English Typing Matter 02
Difficulty Level: 3.7 – 199 words
Because of the laboriousness of the translation process, since the 1940s efforts have been made, with varying degrees of success, to automate translation or to mechanically aid the human translator. More recently, the rise of the Internet has fostered a worldwide market for translation services and has facilitated “language localization”. Ideally, the translator must know both languages, as well as the subject that is to be translated. Flat-panel membrane keyboards are most often found on appliances like microwave ovens or photocopiers. A common design consists of three layers. The top layer has the labels printed on its front and conductive stripes printed on the back. Under this, it has a spacer layer, which holds the front and back layer apart so that they do not normally make electrical contact. The back layer has conductive stripes printed perpendicularly to those of the front layer. When placed together, the stripes form a grid. When the user pushes down at a particular position, their finger pushes the front layer down through the spacer layer to close a circuit at one of the intersections of the grid. This indicates to the computer or keyboard control processor that a particular button has been pressed.
Difficulty Level: 3.3 – 180 words
The basic technique stands in contrast to hunt and peck typing in which the typist keeps their eyes on the source copy at all times. Touch typing also involves the use of the home row method, where typists rest their wrist down, rather than lifting up and typing (which can cause carpal tunnel syndrome). To avoid this, typists should sit up tall, leaning slightly forward from the waist, place their feet flat on the floor in front of them with one foot slightly in front of the other, and keep their elbows close to their sides with forearms slanted slightly upward to the keyboard; fingers should be curved slightly and rest on the home row. A late 20th-century trend in typing, primarily used with devices with small keyboards (such as PDAs and Smartphones), is thumbing or thumb typing. This can be accomplished using one or both thumbs. Similar to desktop keyboards and input devices, if a user overuses keys that need hard presses and/or have small and unergonomic layouts, it could cause thumb tendonitis or other repetitive strain injuries. (Wikipedia)
Difficulty Level: 3.0 – 195.2 words
In one study of average computer users, the average rate for transcription was 33 words per minute, and 19 words per minute for composition. In the same study, when the group was divided into “fast”, “moderate” and “slow” groups, the average speeds were 40 wpm, 35 wpm, and 23 wpm respectively. An average professional typist reaches 50 to 80 wpm, while some positions can require 80 to 95 wpm (usually the minimum required for dispatch positions and other typing jobs), and some advanced typists work at speeds above 120 wpm. Two-finger typists, sometimes also referred to as “hunt and peck” typists, commonly reach sustained speeds of about 37 wpm for memorized text and 27 wpm when copying text, but in bursts may be able to reach speeds of 60 to 70 wpm. From the 1920s through the 1970s, typing speed (along with shorthand speed) was an important secretarial qualification and typing contests were popular and often publicized by typewriter companies as promotional tools.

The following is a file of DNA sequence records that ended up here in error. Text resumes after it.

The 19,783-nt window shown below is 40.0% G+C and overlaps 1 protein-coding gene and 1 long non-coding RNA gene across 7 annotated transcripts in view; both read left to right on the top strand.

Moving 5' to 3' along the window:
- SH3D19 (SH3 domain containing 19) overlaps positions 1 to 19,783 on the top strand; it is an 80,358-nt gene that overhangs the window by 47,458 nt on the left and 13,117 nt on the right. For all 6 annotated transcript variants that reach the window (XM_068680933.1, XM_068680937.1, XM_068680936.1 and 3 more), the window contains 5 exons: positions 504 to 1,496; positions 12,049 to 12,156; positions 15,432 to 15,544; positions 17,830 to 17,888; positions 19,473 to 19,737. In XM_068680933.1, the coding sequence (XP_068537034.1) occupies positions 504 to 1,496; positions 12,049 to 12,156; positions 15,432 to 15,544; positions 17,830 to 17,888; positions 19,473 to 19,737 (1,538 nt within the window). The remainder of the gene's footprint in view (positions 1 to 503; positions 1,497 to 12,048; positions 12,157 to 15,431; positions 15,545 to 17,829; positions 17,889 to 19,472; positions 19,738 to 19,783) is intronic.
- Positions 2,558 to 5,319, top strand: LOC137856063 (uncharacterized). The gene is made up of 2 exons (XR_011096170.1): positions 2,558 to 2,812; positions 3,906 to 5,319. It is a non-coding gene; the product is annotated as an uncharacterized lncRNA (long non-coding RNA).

Difficulty Level: 1.8 – 211 words
Two members of the 1984 class of Jefferson High School are chairing a group of 18 to look for a resort for the 20-year class reunion. A lovely place 78 miles from the city turns out to be the best. It has 254 rooms and a banquet hall to seat 378. It has been open 365 days per year since opening on May 30, 1926. They will need 450 to reserve the resort. Debbie Holmes was put in charge of buying 2,847 office machines for the entire firm. Debbie visited more than 109 companies in 35 states in 6 months. She will report to the board today in Room 2784 at 5 p.m. The board will consider her report about those 109 firms and recommend the top 2 or 3 brands to purchase. Debbie must decide before August 16. Lynn Greene said work started on the project on March 27, 2003. The 246 blueprints were mailed to the office 18 days ago. The prints had to be 100 percent accurate before they were acceptable. The project should be finished by May 31, 2025. At that time there will be 47 new condominiums, each having at least 16 rooms. The building will be 25 stories.
Difficulty Level: 2.4 – 192.4 words
When we talk about motivating others, the justification is the end result (either we want to avoid the pain or go towards pleasure) or what we want to get the person to do. How we achieve the end result, are our alternatives. As a manager, we need to understand the other person’s justification and then come up with alternatives. We may then choose the right alternative. However, in general, we choose the first or the emotionally satisfying one. Typically people stop at this level of analysis and start to act. But a good manager would think of the following also: Will the action guarantee the consequence? What about other unintended consequences? This requires a certain experience. Are we capable of doing this action? Intention and the selection of the most ideal alternative do not guarantee execution if we do not have the skills and the experience. Most motivational tactics fail because without execution capability, they are only wishful thinking.